Ms. Malaefono was very enthusiastic about the contribution the training course had on her skills development. She described how she learned about the short-term approaches to data planning, how to extend short-term planning into a strategic framework, and about multi-stakeholder engagement for addressing data challenges (incl. data producer-data user), the importance of disaggregated data for SDG decision-making and action planning. Ms. Malaefono also shared Samoa’s experience developing home-grown indicator frameworks to follow up progress on the SDGs.
When she returned to Samoa, Ms. Malaefono quickly applied the skills she had learned. She contributed to the development of an action plan to tackle the use of unreliable administrative data from various agencies. She shared skills on how to improve their offices’ existing SDG data framework and organised a meeting between statisticians and policymakers to share the skills she had acquired during the course. During these meetings, she also encouraged everyone to work together, thereby improving the use of statistics and trust between the two entities. She later presented the upgraded SDG data framework that she had worked on with her team. She also strengthened the collaboration between her office and other Ministries. All this was possible thanks to the support she received from her colleagues and the existence of systems and processes at the Bureau where she could use her newly acquired skills.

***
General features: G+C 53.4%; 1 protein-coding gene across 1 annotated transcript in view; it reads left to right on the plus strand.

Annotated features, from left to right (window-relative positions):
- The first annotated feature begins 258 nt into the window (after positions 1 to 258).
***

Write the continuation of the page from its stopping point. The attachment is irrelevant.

The application of these skills has improved the functioning of the Samoan statistical office. Ms. Malaefono indicated that 25 per cent of the application could be attributed to the training courses she attended. They are now able to plan for surveys, ensuring that there is enough staff and sufficient budget to produce high-quality data. The importance of using international methodologies and following statistical guidelines is now better understood by colleagues from different departments and Ministries, which enables the use of administrative data when data collection in the field is not feasible.
Ms. Malaefono also acquired new skills in her capacity as Government Statistician. She learned how to analyse data using StaTact, an application which was used during one of the workshops she attended. As a result of the training programme, her confidence levels have improved. She can now confidently stand in front of parliament or cabinet and relay the findings from her office as she is assured of the reliability and quality of the data collected using international methodologies. Policymakers are now aware of the importance of the work the Bureau does and are more open to discussing their data needs and funding requirements.